Auburn’s Hanging Basket Lady Hangs Up Her Watering Wand


Colleen Jennings demonstrates her hanging basket watering wand on December 17, 2021 in Auburn, Alabama.  As of 7:30 a.m., regardless of the season, Jennings was the sole keeper of Auburn's hanging baskets as a member of the Auburn Beautification Council.  , making sure everyone was healthy.  (Tim Nail / Opelika-Auburn News via AP)

Colleen Jennings demonstrates her hanging basket watering wand on December 17, 2021 in Auburn, Alabama. As of 7:30 a.m., regardless of the season, Jennings was the sole keeper of Auburn’s hanging baskets as a member of the Auburn Beautification Council. , making sure everyone was healthy. (Tim Nail / Opelika-Auburn News via AP)

PA

Before December, if you’ve ever taken an early morning jog in downtown Auburn or maybe grabbed a bite to eat for breakfast there, you might have spotted someone caring. hanging flower baskets that line several blocks in the heart of the city.

If you’re an observer, you might have noticed it was the same woman every day, pulling her watering cart along College Street, Magnolia Avenue, and other streets. Her name is Colleen Jennings, and that’s a role she held for 17 years before passing the torch – or the water, so to speak – to the next person.

As of 7:30 a.m., regardless of the season, Jennings was the sole keeper of Auburn’s hanging baskets as a member of the Auburn Beautification Council, ensuring everyone was in good health.

“It’s more of a commitment than people think,” Jennings said. “Summer is the most demanding I would say. When we replant in the fall and spring, you are on a ladder to do the planting.

In 2004, Auburn Parks and Recreation Director Becky Richardson approached Jennings about the role, seeing it as a natural fit given Jennings’ passion for gardening.

“I knew Colleen had some horticultural background and I knew she was really good at working with plants,” said Richardson. “It turned out to be a very reliable partnership. She was very reliable in being there, checking installations regularly, troubleshooting and replacing installations if necessary.

Jennings said the post was opened after the Embellishment Council introduced the baskets, but decided not to leave the responsibility for their care to downtown merchants.

“I don’t think it worked so well,” Jennings said. “So it evolved and the members of ABC were going to turn around and deal with it, and I don’t know how it worked either.”

Jennings has lived in Auburn since 1985 when she was a student at Auburn University and said she ‘fell in love with plants and soil’ while working in the landscaping services of the ‘university. Hailing from Fairhope, Alabama, however, she grew up around the sea and sand more than the ground, and wasn’t seen staying in town after graduation at first.

“I’m a beach girl and I was here to graduate and probably go back south,” she said. “When I was in school, I met my current husband and started a family. It is a good place to live.

Her husband, James, maintained his love for greenery while he graduated in horticulture and went on to serve as Auburn town’s beautification and urban forestry superintendent, she said. The watering job ended up working well for Jennings, providing her with an income while allowing her to be a stay-at-home mom.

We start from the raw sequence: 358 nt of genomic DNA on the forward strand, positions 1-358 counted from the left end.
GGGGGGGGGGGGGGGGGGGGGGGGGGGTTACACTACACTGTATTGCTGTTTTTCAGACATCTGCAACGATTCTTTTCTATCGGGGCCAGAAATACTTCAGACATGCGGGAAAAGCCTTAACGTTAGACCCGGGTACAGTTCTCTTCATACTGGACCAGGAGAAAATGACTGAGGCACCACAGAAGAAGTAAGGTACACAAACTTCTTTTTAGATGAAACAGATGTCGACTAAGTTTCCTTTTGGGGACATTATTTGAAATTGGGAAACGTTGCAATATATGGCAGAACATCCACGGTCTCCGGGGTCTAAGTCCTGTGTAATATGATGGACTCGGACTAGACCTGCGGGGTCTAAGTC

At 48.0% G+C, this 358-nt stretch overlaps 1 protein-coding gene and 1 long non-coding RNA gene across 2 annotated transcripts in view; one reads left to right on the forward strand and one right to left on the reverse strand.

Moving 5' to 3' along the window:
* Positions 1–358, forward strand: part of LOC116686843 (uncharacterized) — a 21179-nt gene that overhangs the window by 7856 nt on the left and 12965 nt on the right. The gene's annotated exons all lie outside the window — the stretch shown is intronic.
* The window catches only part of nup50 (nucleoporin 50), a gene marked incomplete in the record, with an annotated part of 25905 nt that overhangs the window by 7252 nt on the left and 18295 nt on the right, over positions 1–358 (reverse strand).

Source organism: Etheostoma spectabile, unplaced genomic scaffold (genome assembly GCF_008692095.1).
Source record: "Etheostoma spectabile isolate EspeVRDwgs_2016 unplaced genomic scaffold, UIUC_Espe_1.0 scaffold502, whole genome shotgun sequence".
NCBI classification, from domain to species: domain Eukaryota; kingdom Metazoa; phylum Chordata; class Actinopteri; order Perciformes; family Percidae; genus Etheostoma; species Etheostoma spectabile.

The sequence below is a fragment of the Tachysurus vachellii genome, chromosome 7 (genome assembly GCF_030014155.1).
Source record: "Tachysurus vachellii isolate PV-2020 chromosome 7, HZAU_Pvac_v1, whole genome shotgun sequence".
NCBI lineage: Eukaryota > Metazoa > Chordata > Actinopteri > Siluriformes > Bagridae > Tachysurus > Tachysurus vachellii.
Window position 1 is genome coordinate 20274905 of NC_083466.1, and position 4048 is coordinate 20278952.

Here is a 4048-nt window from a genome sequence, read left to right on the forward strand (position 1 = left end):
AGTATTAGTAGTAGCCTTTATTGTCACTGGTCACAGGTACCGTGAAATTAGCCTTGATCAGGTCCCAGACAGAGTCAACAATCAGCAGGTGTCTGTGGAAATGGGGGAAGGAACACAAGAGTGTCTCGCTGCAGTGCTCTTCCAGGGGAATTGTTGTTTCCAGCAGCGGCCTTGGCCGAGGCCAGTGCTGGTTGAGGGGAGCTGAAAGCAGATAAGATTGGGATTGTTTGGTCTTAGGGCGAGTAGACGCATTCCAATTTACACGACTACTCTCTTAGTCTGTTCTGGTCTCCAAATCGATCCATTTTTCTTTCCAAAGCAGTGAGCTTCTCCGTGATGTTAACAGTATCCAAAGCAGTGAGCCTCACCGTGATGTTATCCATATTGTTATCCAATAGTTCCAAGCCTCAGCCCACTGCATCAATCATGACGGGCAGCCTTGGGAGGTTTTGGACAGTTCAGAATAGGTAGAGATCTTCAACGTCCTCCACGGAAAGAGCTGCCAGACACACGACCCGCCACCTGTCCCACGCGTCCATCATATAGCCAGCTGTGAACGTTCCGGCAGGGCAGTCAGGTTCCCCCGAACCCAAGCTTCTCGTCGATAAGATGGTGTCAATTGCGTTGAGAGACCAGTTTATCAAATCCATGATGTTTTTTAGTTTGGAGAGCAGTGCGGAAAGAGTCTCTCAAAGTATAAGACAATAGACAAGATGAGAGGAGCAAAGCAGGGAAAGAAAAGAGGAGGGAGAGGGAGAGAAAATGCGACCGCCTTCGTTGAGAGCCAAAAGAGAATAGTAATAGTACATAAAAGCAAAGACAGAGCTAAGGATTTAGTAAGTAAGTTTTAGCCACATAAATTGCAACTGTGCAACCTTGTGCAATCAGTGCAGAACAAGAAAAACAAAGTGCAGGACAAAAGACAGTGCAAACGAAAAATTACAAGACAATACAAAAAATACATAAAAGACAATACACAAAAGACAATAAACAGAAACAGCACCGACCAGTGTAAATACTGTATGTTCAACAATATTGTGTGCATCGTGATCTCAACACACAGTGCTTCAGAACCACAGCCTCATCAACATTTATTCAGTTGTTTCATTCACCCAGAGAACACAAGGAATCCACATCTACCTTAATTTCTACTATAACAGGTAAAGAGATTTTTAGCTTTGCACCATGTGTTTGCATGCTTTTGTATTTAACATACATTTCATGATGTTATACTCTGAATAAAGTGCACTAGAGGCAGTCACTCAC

Over the years, as the number of baskets has gradually increased from 22 when she started to 35 now, Jennings has become quite familiar with which flowers and plants grow best in baskets in which seasons. .

“In winter, thoughts are just thoughts because that’s what will survive the cold,” she said. “In the summer, the real wild plants are because you can use a variety. The summer plants I use are mandevillas, hibiscus, angelonia, vinca, plumbago, Joseph’s mantle, zinnias – and I’m sure I’m forgetting some – but summer plants were really my beauties.

Catrina Cook, Director of Environmental Services for the City of Auburn and Co-Chair of the Beautification Council, said Jennings has truly become a side of downtown Auburn in all the years she has worked there.

“We get calls saying how beautiful the baskets were and that people wanted to know where we got them from and who was looking after them,” Cook said. “I appreciated her presence in the city center (and) many traders as well, because I think they all got to know her.”

Jennings said his fondest memory of all his mornings downtown was meeting Auburn head coach Pat Dye as he left the J&M bookstore and didn’t recognize who he was.

“I tell him about my watering can that I have used and where he can buy it, and that it is rather expensive,” she said with a laugh. “At the end of our little exchange, he revealed who he was. I think Pat Dye could have afforded the watering wand.

Jennings’ last regular day downtown was November 7th. Now the wand rests on Summer Vaughan, the new hanging basket drinker who met Jennings through a mutual friend, who said she had “really big shoes to fill.”

“(Jennings) is amazing and has been so helpful,” Vaughan said. “She made me a list to find out what (plants) work (because) after doing it for so many years, she had a science of it.”

Cook said Jennings’ efforts will continue even if she steps down.

The Beautification Council “has released a list of every basket donor we’ve had, and this year has been our biggest number,” Cook said. “People notice them. It’s all thanks to the work Colleen has done over the years.

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